There are 4 general contributors to the mass density of our co-moving patch of what may be a larger universe:
(1) Visible baryonic matter (including clouds of baryonic matter which may be visible only as shadows blocking galaxies). NASA estimates 4.6% of all matter is baryonic (http://map.gsfc.nasa.gov/universe/uni_matter.html).
(2) Dark matter (not visible, but gravitationally interacting with itself and with baryonic matter). Dark matter is about 24% of the mass of the Universe, according to NASA.
(3) Relativistic particles (photons and neutrinos). These are a negligible part of the total current mass of the universe, but they provided a much larger contribution in the early stages of the Universe.
(4) Dark energy - about 71.4% of the mass, according to NASA.
If our Universe (or at least our co-moving patch) is flat, all these contributions should sum to a density just sufficient to allow the Universe to stop its expansion after an infinite time without collapsing into itself. This critical density may be considered a boundary which is less than a density which would cause the Universe to curve back into itself (closed universe), and more than a density which would allow the Universe to curve away from itself (open universe).
This critical density is sometimes represented as a ratio of 1. Here is a link to an accounting of contributions to total density of the Universe: http://hyperphysics.phy-astr.gsu.edu/hbase/astro/denpar.html. You'll notice, however, that the linked page differs from NASA's estimate. It claims 27% baryonic and dark matter, 73% dark energy; and its estimated split between baryonic and dark matter is not in synch with current consensus science, as Ross Millikan points out in his comment below. Nevertheless, I've linked to this GSU page because its method of accounting expresses the critical density of the Universe as 1, and all the contributions as a fraction of 1. The GSU estimate actually adds up to something slightly greater than 1, which is problematic as it would indicate a closed Universe.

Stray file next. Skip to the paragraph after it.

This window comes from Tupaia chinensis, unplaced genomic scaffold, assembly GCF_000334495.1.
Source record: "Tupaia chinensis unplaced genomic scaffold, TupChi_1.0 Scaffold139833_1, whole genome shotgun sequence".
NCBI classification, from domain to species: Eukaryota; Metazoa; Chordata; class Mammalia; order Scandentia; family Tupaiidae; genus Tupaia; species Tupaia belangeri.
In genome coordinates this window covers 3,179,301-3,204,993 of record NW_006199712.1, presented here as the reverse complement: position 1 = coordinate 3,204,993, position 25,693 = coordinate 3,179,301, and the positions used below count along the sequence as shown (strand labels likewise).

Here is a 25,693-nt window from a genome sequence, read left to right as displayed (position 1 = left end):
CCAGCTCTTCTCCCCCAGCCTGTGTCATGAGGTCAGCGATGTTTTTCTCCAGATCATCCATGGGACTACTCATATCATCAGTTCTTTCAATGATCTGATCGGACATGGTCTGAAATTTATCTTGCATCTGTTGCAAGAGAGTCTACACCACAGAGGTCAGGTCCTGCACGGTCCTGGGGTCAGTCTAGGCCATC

The problem with a density that departs from the critical density is that inflation, the theory that explains the large scale homogeneity of our Universe, requires our Universe to be flat.
One estimate of critical density has it to be about 9.47 * 10^-27 Kg/m^3. But we are aware only of our co-moving patch in what may be a larger Universe. According to Wikipedia (https://en.wikipedia.org/wiki/Observable_universe) the volume of our co-moving patch is about 4 * 10^80 m^3. That estimate should include volume that is not visible but which in theory could have existed before the Universe became transparent. Density requires mass as well as volume, and this link is to an example of how one researcher estimated the mass of the Universe: http://www.scientificjournals.org/journals2009/articles/1437.pdf.
Fluctuations in the energy density of the early Universe may have become the large scale structure we now observe. The tendency of galaxies to cluster and to follow filaments of dark matter, can provide clues to whether our Universe is closed, flat, or open. Dark matter exerts gravitational attraction to visible matter, which appears in maps of galaxy clusters. Here is a link to a map of one small part of the universe, showing how the visible structure of the universe clusters along filaments, which are thought to be dark matter: https://en.wikipedia.org/wiki/File:2dfdtfe.gif.
Biasing of galaxy clusters along what may be a substructure of dark matter could provide evidence of how mass-energy fluctuated in the very early stages of our Universe, and how it acted during inflation. Here's a description of how to quantify biasing of galaxies and clusters as non-local phenomena, and includes a way to measure it without having to assume a pre-determined structure of dark matter: http://ned.ipac.caltech.edu/level5/March12/Coil/Coil5.html. If you navigate through the entire website, you may find it an excellent introduction to the large scale structure of the Universe, and an answer to your question of how researchers determine where visible and non-visible baryonic matter lies, and its relationship to the location of dark matter.
The dynamic process of how baryons may have precipitated from denser matter into their present configuration may be accounted for by "friction" with dark matter. Here's a link to a paper that explores this: http://arxiv.org/pdf/astro-ph/9410093.pdf.
This link is to an account of the most recent mapping of dark matter: http://www.sciencedaily.com/releases/2015/07/150702112045.htm. Here's a link to a summary of how evidence for dark matter is collected: http://www.astro.cornell.edu/academics/courses/astro201/dm_evidence.htm
In sum, yes, it is believed that visible matter and dark matter cluster together in filaments.